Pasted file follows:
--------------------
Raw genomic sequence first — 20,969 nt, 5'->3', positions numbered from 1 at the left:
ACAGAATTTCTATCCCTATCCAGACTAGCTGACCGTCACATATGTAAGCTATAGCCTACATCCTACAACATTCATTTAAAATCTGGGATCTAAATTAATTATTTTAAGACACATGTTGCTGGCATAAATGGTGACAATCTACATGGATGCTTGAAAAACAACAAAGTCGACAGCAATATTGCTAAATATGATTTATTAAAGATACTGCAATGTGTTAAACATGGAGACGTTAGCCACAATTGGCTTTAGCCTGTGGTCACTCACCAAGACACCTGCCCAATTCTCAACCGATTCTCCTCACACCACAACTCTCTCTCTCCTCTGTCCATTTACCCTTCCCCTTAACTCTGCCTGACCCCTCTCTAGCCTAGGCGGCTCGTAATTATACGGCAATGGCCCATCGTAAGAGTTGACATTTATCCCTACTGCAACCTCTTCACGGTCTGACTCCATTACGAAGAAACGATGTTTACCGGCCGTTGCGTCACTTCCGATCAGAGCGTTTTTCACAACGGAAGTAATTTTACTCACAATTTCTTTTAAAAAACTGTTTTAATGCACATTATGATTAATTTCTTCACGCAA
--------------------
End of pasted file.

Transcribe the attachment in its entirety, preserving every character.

Raw genomic sequence first — 20,969 nt, 5'->3', positions numbered from 1 at the left:
ACAGAATTTCTATCCCTATCCAGACTAGCTGACCGTCACATATGTAAGCTATAGCCTACATCCTACAACATTCATTTAAAATCTGGGATCTAAATTAATTATTTTAAGACACATGTTGCTGGCATAAATGGTGACAATCTACATGGATGCTTGAAAAACAACAAAGTCGACAGCAATATTGCTAAATATGATTTATTAAAGATACTGCAATGTGTTAAACATGGAGACGTTAGCCACAATTGGCTTTAGCCTGTGGTCACTCACCAAGACACCTGCCCAATTCTCAACCGATTCTCCTCACACCACAACTCTCTCTCTCCTCTGTCCATTTACCCTTCCCCTTAACTCTGCCTGACCCCTCTCTAGCCTAGGCGGCTCGTAATTATACGGCAATGGCCCATCGTAAGAGTTGACATTTATCCCTACTGCAACCTCTTCACGGTCTGACTCCATTACGAAGAAACGATGTTTACCGGCCGTTGCGTCACTTCCGATCAGAGCGTTTTTCACAACGGAAGTAATTTTACTCACAATTTCTTTTAAAAAACTGTTTTAATGCACATTATGATTAATTTCTTCACGCAA